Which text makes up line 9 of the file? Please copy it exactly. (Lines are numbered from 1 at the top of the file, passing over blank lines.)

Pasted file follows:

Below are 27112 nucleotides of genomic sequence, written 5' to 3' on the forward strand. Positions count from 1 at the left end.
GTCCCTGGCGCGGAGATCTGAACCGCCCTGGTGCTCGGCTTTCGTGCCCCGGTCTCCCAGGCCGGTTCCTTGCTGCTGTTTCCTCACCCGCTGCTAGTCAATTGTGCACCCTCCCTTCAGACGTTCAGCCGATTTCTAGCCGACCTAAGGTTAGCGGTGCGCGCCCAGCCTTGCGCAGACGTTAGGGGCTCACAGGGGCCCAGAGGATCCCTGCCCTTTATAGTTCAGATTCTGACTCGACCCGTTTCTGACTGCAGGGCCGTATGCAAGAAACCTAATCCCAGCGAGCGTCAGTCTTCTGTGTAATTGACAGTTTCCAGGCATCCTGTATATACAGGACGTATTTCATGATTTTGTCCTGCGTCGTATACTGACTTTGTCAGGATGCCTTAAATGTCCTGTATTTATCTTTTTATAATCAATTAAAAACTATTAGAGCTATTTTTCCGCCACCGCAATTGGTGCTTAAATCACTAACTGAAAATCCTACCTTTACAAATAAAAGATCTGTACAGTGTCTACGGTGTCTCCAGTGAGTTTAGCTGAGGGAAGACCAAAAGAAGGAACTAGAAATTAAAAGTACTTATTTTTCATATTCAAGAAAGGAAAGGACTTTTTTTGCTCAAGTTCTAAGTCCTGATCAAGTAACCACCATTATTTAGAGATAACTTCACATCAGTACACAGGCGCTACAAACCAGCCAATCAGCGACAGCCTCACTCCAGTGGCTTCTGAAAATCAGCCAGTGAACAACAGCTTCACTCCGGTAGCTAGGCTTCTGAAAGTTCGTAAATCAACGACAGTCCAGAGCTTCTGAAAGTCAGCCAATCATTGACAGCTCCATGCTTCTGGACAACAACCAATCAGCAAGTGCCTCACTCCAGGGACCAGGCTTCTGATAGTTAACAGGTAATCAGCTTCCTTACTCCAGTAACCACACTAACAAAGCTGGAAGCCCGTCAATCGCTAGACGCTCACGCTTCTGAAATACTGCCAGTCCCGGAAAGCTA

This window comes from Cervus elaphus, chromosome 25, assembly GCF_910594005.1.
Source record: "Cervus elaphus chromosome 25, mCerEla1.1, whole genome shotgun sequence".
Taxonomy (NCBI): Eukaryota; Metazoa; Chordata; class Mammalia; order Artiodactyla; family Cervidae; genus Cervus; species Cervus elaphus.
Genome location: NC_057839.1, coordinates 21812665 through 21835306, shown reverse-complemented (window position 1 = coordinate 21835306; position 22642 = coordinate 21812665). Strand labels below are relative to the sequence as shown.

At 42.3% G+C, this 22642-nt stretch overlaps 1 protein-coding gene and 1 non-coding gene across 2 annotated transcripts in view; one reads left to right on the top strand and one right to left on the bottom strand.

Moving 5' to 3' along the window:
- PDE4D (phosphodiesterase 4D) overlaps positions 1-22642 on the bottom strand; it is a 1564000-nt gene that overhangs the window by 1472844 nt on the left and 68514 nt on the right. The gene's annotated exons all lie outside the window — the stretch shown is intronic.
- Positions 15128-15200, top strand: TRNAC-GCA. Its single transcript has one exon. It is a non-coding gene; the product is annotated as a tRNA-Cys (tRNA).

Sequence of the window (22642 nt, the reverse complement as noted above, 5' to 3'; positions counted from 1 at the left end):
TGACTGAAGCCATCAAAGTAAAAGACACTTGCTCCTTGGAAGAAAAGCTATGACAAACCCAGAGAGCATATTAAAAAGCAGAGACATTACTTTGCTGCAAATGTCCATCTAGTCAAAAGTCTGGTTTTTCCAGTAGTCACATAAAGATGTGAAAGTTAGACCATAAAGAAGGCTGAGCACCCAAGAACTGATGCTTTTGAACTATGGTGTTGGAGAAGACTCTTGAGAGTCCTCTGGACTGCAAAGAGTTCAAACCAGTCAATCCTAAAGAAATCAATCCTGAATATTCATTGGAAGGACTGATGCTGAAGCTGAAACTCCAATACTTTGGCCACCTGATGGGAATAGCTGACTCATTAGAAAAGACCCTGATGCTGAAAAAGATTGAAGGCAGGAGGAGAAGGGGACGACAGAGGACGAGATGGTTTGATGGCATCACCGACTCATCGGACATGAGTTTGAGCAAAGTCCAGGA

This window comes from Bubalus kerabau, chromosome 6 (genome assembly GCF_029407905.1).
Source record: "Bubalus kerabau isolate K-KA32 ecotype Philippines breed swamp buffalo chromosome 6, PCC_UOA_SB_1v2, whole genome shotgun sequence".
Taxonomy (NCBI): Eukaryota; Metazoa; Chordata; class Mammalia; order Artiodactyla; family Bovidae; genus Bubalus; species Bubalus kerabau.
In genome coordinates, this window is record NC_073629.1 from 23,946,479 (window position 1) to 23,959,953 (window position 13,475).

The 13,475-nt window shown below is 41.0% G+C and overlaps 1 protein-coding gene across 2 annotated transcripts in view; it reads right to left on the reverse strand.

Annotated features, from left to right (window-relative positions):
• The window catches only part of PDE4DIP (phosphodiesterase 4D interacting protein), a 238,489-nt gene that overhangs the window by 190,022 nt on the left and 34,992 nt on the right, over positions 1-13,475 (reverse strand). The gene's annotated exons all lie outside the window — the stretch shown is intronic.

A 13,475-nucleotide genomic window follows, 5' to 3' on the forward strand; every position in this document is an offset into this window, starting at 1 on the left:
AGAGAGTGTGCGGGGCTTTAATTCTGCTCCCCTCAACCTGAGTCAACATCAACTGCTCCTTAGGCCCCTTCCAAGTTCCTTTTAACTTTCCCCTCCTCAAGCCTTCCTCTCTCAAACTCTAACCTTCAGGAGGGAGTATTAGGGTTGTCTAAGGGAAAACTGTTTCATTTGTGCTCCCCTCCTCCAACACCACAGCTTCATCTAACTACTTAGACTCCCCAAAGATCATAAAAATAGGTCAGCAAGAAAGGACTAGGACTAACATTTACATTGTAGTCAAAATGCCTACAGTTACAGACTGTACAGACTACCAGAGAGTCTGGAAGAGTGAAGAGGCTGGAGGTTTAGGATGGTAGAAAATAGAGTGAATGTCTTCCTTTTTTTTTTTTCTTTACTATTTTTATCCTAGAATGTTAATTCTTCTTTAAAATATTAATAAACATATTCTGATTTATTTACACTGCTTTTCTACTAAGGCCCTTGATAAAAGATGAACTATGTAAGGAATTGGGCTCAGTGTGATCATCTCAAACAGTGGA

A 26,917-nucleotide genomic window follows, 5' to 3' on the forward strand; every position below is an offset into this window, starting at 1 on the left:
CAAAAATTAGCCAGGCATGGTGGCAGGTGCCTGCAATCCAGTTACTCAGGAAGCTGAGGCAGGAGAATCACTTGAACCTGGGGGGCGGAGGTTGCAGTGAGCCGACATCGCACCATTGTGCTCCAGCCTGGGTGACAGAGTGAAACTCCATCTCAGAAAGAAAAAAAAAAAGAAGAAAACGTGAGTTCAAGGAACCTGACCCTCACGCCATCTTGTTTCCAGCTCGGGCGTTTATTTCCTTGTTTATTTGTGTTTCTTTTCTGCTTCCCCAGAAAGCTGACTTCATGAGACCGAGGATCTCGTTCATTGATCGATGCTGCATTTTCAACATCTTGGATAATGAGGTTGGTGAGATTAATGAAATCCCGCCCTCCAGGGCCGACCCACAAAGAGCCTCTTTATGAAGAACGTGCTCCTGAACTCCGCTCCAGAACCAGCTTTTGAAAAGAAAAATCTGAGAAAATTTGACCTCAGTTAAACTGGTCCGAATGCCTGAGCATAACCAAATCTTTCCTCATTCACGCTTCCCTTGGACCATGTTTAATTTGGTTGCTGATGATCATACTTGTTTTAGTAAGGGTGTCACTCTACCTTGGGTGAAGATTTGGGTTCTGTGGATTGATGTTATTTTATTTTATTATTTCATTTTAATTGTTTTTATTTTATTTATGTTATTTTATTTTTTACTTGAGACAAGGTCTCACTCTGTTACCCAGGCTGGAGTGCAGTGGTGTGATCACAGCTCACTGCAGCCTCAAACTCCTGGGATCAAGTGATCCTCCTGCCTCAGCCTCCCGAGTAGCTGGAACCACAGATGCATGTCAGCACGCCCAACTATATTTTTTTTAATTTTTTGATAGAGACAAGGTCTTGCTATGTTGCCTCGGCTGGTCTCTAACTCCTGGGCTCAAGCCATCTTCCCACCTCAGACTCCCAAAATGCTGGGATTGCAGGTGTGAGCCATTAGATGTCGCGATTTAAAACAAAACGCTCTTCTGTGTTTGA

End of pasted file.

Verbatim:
- PDE4D (phosphodiesterase 4D) overlaps positions 1-22642 on the bottom strand; it is a 1564000-nt gene that overhangs the window by 1472844 nt on the left and 68514 nt on the right. The gene's annotated exons all lie outside the window — the stretch shown is intronic.